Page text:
Hip-Hop Just Changed the Grammys in More Ways Than One

There’s been a lot of contention of late, most notably following the release of Chance the Rapper‘s mixtape Coloring Book, which was released for free online, about the Grammys and their eligibility rules. Many rightfully believed that a change needed to be made, stipulating that releases made available via streaming or free downloads should be just as eligible for a Grammy nomination as those released in more traditional ways. Considering how much the musical landscape has changed in recent years, with many more artists shifting toward free releases, it only made sense.

People started petitions, wrote articles and open letters, countless tweets and more. In a miraculous turn of events, the Grammys have actually listened, assessed, and changed their rules. They will now allow any album released via download or stream, so long as it employs “paid subscription, full catalogue, on-demand streaming/limited download platforms that have existed as such within the United States for at least one full year as of the submission deadline.” This is fantastic news for many artists who release their music via streaming services, like Soundcloud, as Chance himself has pointed out:

The news follows a similar change made by the RIAA earlier this year, who announced that streaming equivalents would now count toward album numbers in terms of artists achieving gold and platinum status for new releases.

This is a real triumph, but interestingly, a whole lot of other changes have been made to award categories – changes which no doubt come from the changing face of hip-hop. No longer are full albums necessary to be eligible for the Best new Artist award, a whole new category has been added under blues, to incorporate hip-hop as well as electronic elements, while the increased number of rapping/singing artists has similarly redefined an entire category:

  • Best New Artist award no longer has to include an album. The entrant must have released at least five singles, but no more than 30 singles or three albums. “Must have achieved a breakthrough into the public consciousness and impacted the musical landscape during the eligibility period.”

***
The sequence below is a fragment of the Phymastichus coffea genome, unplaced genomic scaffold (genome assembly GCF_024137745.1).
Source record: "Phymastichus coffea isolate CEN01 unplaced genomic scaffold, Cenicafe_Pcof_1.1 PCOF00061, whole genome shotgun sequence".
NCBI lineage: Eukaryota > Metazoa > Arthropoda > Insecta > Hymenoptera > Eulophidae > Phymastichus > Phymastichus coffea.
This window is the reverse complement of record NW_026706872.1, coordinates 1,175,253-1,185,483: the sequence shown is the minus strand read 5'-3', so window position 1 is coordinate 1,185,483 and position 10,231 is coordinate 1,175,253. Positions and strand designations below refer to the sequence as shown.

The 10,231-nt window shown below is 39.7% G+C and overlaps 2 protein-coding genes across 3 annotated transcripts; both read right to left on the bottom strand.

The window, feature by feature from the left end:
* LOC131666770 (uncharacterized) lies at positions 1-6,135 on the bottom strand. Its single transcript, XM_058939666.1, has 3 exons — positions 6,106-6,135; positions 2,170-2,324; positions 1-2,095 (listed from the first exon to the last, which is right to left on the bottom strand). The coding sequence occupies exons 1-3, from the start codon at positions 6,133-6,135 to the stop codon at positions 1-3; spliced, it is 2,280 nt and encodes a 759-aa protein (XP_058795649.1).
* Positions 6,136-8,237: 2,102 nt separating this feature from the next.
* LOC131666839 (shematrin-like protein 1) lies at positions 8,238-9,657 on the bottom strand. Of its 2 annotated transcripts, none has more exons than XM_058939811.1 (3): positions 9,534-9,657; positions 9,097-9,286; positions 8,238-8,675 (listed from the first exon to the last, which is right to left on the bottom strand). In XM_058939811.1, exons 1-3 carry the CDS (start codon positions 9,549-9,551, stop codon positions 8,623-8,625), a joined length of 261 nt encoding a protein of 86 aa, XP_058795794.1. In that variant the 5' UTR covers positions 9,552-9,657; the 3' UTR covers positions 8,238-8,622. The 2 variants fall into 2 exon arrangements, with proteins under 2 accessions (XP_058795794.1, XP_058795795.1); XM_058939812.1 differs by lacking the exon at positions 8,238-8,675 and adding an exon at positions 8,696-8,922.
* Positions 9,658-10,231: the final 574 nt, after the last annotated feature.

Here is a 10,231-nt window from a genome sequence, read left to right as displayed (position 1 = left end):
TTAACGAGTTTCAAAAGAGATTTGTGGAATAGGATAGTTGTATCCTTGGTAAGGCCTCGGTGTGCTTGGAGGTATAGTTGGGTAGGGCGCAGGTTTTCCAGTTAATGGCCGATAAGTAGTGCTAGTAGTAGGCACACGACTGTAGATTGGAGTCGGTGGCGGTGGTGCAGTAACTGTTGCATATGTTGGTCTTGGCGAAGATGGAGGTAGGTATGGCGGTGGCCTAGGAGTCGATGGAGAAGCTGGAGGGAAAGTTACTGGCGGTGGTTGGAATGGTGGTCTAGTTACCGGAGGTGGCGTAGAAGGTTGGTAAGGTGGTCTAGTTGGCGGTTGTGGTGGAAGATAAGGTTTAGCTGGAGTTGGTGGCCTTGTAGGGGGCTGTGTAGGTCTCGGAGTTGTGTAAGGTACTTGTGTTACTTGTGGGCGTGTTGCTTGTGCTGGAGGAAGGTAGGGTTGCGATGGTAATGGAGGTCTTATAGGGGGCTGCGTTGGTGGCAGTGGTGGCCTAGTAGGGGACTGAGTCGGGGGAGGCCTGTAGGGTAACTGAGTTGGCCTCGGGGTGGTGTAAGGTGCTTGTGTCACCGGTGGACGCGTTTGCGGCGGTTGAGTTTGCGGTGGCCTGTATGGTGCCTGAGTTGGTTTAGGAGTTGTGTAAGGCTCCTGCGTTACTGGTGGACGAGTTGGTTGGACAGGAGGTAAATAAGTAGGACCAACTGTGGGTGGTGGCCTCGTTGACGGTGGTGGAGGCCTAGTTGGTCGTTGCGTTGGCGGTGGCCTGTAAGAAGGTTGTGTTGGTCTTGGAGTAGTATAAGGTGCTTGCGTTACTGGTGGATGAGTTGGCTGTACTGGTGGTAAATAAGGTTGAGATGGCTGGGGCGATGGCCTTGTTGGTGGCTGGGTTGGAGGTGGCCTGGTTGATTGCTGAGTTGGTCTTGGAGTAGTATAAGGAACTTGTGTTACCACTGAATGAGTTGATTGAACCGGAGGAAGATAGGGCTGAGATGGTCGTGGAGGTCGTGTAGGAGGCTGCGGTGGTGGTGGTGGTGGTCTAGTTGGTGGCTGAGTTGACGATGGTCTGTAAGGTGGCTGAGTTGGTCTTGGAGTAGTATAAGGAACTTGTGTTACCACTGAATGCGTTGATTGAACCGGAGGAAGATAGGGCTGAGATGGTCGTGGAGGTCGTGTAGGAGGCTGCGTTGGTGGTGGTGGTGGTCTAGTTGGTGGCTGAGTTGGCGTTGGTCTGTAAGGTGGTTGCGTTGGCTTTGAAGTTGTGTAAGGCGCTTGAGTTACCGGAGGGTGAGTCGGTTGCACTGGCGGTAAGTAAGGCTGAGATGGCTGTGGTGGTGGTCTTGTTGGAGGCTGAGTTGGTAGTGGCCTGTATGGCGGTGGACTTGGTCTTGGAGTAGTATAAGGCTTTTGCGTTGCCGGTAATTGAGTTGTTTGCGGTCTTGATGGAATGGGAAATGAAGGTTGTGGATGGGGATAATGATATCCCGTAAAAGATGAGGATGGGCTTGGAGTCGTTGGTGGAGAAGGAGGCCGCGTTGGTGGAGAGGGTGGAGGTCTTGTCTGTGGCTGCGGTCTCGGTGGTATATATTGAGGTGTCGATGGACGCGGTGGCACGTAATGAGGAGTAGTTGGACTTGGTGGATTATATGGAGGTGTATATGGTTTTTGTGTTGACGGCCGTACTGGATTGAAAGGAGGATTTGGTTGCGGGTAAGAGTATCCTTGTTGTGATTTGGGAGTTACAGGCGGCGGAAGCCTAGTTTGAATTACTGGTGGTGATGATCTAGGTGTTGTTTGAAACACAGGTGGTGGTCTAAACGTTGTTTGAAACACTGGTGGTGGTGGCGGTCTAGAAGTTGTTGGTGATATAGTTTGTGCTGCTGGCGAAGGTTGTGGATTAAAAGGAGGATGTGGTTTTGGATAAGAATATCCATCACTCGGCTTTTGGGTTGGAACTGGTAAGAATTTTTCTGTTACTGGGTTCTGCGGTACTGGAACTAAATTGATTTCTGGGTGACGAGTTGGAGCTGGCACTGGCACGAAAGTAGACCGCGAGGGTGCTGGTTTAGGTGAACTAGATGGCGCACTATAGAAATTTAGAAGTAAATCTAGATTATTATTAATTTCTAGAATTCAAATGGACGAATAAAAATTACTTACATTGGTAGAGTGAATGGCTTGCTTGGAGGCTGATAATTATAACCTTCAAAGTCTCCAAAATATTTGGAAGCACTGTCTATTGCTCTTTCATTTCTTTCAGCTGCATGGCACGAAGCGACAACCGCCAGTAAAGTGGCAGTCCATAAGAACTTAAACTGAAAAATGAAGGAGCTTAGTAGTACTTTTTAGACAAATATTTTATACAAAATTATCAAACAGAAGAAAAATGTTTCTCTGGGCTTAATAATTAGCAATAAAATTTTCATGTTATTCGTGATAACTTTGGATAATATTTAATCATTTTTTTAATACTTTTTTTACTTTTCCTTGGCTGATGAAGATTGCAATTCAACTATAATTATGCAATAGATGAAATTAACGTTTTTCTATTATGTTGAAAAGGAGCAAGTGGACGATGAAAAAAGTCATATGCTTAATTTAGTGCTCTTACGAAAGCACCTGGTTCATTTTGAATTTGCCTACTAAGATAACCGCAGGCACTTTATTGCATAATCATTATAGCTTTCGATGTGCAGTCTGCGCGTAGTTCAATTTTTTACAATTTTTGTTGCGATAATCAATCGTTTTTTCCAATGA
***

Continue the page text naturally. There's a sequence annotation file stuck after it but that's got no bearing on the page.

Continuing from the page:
• New Blues category to be added to American Roots:
    • Best Traditional Blues Album
    • Best Contemporary Blues Album – this is the interesting one, as it specifically stipulates, that entrants “may employ non-traditional blues rhythms such as funk, hip-hop, reggae, and rock, and may also include both traditional blues instruments and non-traditional blues instruments.” It goes on to mention that electronic synths, loops and programming are permitted.
  • Best Rap/Sung Collaboration award has changed from “Rap/Sung Collaboration” to “Rap/Sung Performance,” to “represent the current state and future trajectory of rap by expanding the category beyond collaborations between rappers and vocalists to include recordings by a solo artist who blurs the lines between rapping and singing. The new category “is intended to recognise solo and collaborative performances containing elements of R&B and rap in melody and song. In the case of a collaboration of artists who don’t usually perform together, one of the collaborating artists should be credited and recognised as a featured artist.”

You can find all the details and more here.

Image: chanceraps